NOTICE: Come join us for PSD 2019 ! Plant Science Day 2019 Wednesday August 7th

Search The Connecticut Agricultural Experiment Station Filtered Topic Search

Larch and Tamarack (Larix)

Larch and Tamarack (Larix)

Plant Health Problems

Diseases caused by Fungi:

Needle blight, Cladosporium spp.
European larch in the northeastern U.S. can be defoliated by a black-green fungus which has been identified only to genus. Tamarack are not infected.

Rake and dispose of fallen needles to reduce the chance of infection in the following season, and maintain vigor of the trees with adequate water during dry periods and fertilization in the spring.

Needle cast, Hypodermella laricis.
Needles of tamarack turn brown in spring or early summer and remain on the tree over the winter, which is contrary to the normal pattern of this species. Trees at a distance look scorched. Infected needles bear long, black fruiting bodies and eventually fall. This disease usually causes only localized damage.

Rake and dispose of fallen needles to reduce the chance of infection in the following season, and maintain vigor of the trees with adequate water during dry periods and fertilization in the spring. Since this disease is usually not a serious problem for the health of the trees, chemical controls are usually not necessary.

Insect Problems

Picture of Larch Casebearer
Larch casebearer, Coleophora laricella.
The larva of this minute insect is a miner in the leaves. It reaches a length of about 1/5" and is dark reddish brown with a black head. The adult is a small ash-gray moth having a wing expanse of 3/8" and bearing long fringe on the margins of the wings. The moths emerge late in May or early in June and lay eggs on the needles. The young larva bores its way into the needle and usually first tunnels out the tip portion, packing its excrement into the burrow in the mined leaf. By September, the entire needle has been mined and it cuts off the tip portion, cleans out the basal portion, and uses it as a winter case. Later, it fastens the case to a twig where it remains through the winter. In spring the larvae dislodge their cases and go to the buds and feed on the new needles. When they are fully-grown in May they pupate on the branches. In the following 2 to 3 weeks, the moths emerge. There is one generation each year. Spraying with malathion, which is among the compounds registered for use against this pest in Connecticut, when the needles are developing in the spring and again about June 1 may be helpful in controlling the larvae and moths. Imidacloprid applied as a systemic to be taken up by the roots should also be effective. Consult the label for dosage rates and safety precautions.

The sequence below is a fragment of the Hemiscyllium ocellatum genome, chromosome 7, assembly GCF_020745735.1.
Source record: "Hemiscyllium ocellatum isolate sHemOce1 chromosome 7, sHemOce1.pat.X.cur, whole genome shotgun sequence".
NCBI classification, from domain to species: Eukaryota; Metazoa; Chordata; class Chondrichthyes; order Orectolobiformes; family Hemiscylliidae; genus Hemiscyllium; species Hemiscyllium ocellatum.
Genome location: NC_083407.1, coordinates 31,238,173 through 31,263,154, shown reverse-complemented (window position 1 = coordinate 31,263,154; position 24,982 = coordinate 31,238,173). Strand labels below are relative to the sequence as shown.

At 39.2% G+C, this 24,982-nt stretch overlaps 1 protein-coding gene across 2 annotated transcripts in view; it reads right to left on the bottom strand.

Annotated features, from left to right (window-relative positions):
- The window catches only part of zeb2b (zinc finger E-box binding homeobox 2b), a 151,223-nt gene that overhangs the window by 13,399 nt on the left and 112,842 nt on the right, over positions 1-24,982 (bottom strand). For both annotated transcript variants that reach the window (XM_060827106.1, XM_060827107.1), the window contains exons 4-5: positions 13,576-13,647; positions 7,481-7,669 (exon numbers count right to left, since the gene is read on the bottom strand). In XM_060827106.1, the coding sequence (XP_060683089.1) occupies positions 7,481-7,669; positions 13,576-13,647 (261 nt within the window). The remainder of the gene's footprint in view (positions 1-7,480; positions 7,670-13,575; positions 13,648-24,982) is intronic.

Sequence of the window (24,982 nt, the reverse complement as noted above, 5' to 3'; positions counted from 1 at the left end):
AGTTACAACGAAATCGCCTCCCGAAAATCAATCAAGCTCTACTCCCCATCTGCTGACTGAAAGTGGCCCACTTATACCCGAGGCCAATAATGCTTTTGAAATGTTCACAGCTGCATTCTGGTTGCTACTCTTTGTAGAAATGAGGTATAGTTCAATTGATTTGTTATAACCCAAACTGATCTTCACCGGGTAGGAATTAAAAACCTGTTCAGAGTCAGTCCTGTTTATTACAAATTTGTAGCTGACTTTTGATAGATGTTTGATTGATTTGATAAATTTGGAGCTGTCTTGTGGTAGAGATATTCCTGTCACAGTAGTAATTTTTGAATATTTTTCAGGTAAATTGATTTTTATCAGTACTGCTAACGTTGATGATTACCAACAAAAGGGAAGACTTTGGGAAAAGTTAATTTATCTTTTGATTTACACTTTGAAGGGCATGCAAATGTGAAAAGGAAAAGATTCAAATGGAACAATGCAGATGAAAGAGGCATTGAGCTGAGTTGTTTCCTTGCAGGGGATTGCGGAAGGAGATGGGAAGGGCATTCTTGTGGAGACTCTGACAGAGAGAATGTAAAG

Larch sawfly, Pristophora erichsonii.
Larch needles are often eaten by the larvae of this insect, which are dull gray or olive green above, pale green beneath, and nearly 3/4" long when fully grown. There is probably one generation each year, and the larvae winter in their cocoons on the surface of the ground under the trees and pupate the following spring. The adults emerge in May, and the females cut into the new shoots to lay their eggs. The young larvae feed on the needles, at first cutting notches in the sides. The needles soon wither and turn brown. Later the insects devour the entire needle, and when abundant, strip the trees. The adults are black sawflies, the female being nearly 1/2" long and the male smaller. Carbaryl or spinosad, which are among the compounds registered for control of this pest in Connecticut, can be sprayed when caterpillars are present in damaging numbers. Consult the labels for dosage rates and safety precautions.

Larch woolly adelgid, Adelges laricis.
This adelgid feeds on the needles of larch. In summer, when the infestation is at its maximum, infested foliage often appears to be covered with snow. The insect's life history is complicated; some generations occur on larch and others form galls on spruce. An immature form overwinters on spruce and a different immature form winters on larch. This adelgid can be controlled on ornamental trees with a dormant horticultural oil spray in the spring or with an application of imidacloprid, which are among the compounds registered for control of this pest in Connecticut. Imidacloprid works best as a systemic to be taken up by the roots. Consult the labels for dosage rates and safety precautions.